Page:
Your precious baby is roughly 8.5 inches from crown to rump and weighs about 1.5 pounds. This puts your little one at about the size of a cantaloupe! Weight gain will continue at approximately six ounces per week until birth weight is achieved. The weight gain comes from developing bones, muscles, and organs, as well as the slowly accumulating baby fat that will develop soon.
Due to the lack of fatty deposits, baby’s skin is still a pronounced shade of pink. It will maintain this shade until the deposits form and provide a barrier between the skin and the blood vessels. Speaking of color, your baby’s hair continues to lack pigment. Everything from the hair on the head to the eyelashes remain a pigment-less shade of white.
Brain development has nearly reached newborn development. Your child’s brain cells have developed to the point of conscious thought. That means baby is even able to develop memories. The developing auditory system will play a pivotal role in these memories. In fact, a song that is played often while the baby is in the womb can comfort the baby later one, so make sure you’re listening to songs that you’re prepared to hear on a permanent loop. Other familiar sounds such as your heartbeat and the voices of the parents will also bring comfort so there’s some hope to get that catchy tune out of your head. Many babies respond to ambient noises that they heard while in the womb so cue the soundboard!
At 24 weeks, you can expect your doctor to order a blood glucose test to see how your body is processing sugar. You’ll be asked to drink a sweet substance called Glucola and then to hang around for an hour so bring a book or tablet. When the hour is up, they’ll draw your blood to test for gestational diabetes. A positive test doesn’t necessarily mean you have gestational diabetes but the test is vital to determine your risks for vaginal birth. Unchecked, the condition can cause a lot of trouble for you and baby but with up to ten percent of the population experiencing gestational diabetes, doctors can make sure you’re both safe throughout the duration of the pregnancy. Fortunately, the problem goes away after delivery but mothers who have had it before are more prone to experience it again.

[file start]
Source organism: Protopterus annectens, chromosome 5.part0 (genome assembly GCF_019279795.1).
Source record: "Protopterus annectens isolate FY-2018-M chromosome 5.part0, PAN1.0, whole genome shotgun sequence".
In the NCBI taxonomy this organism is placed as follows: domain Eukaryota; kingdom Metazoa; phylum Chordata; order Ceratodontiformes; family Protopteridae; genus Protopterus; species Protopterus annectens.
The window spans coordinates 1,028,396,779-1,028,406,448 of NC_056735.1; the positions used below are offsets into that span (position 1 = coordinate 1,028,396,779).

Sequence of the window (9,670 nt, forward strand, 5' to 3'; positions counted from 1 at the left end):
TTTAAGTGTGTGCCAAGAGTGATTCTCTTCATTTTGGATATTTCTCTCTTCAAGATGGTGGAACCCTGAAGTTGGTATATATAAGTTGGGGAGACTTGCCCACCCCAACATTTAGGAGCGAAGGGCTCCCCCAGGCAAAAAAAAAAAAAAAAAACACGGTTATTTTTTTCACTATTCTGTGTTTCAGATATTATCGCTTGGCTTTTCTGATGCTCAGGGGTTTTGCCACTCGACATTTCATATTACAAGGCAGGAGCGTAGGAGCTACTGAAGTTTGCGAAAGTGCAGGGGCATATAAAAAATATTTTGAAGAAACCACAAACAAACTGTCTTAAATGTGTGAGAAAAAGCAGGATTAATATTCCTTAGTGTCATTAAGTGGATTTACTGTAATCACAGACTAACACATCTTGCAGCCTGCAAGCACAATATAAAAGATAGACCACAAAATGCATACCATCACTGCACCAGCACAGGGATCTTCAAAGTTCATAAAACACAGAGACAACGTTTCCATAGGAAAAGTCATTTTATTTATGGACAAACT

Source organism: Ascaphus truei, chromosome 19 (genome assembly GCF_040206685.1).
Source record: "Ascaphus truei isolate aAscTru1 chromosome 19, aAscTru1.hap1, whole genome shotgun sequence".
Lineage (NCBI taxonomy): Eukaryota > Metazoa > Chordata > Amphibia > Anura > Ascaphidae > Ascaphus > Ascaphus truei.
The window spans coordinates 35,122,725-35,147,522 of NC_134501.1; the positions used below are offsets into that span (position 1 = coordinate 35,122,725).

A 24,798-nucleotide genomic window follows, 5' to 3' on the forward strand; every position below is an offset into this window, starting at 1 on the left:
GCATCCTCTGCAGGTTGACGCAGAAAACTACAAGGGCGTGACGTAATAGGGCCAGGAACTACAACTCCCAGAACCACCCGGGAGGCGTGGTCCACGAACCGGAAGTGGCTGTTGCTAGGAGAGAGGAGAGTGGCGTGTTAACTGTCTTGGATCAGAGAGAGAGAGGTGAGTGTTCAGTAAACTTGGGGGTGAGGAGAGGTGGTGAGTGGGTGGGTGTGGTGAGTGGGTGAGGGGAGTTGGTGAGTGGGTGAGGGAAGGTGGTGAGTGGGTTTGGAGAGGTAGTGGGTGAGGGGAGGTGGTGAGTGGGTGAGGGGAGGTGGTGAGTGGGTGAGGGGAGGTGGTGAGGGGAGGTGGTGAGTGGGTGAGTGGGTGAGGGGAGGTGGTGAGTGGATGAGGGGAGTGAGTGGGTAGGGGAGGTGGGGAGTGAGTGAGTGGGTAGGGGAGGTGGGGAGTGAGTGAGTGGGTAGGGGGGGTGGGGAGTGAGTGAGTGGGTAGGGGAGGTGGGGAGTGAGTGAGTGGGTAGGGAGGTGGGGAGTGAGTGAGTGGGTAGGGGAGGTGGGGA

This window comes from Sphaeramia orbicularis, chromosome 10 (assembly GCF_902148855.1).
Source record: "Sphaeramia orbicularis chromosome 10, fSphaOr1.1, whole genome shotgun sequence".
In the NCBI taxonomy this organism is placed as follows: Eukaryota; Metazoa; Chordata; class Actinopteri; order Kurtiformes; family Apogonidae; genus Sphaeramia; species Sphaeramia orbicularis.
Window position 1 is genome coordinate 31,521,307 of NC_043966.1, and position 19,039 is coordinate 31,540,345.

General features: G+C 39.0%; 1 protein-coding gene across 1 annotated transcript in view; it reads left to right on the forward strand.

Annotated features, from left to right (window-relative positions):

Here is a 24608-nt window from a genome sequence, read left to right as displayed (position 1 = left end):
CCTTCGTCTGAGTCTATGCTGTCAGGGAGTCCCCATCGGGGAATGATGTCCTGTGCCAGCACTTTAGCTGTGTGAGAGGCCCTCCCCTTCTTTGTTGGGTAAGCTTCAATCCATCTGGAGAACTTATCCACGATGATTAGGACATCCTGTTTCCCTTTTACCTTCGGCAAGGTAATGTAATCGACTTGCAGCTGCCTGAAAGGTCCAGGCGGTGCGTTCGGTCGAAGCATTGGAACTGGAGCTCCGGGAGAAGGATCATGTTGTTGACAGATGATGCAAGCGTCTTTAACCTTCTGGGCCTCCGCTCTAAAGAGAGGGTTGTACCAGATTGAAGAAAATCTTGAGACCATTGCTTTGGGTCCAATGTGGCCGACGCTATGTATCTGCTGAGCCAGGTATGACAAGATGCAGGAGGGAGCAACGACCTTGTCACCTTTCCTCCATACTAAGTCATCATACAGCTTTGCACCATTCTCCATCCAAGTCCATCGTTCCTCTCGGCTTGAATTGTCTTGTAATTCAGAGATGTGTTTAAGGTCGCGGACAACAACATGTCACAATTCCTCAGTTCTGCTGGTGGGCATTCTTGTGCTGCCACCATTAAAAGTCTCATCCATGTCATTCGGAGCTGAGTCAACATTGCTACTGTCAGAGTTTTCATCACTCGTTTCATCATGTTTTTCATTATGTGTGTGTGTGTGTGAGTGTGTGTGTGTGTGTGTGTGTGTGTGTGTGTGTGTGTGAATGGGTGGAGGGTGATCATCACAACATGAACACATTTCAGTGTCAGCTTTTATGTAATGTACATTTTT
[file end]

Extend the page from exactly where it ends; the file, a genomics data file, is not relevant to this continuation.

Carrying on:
If you are experiencing achy pain or numbing sensations in your wrists you can thank your pregnancy for that. Carpel Tunnel Syndrome is typically caused by repetitive motions, such as typing, but in this instance it’s not the case (although it can aggravate it). The same swelling that is likely going on around your ankles can cause Carpel Tunnel Syndrome in pregnant women. Fluid builds up around your extremities and when you lay down that fluid redistributes. The fluid can press against your nerves, causing the same symptoms and discomfort. To alleviate discomfort, try sleeping with your hands slightly raised. Take frequent stretch breaks and wear a wrist brace if problems persist.
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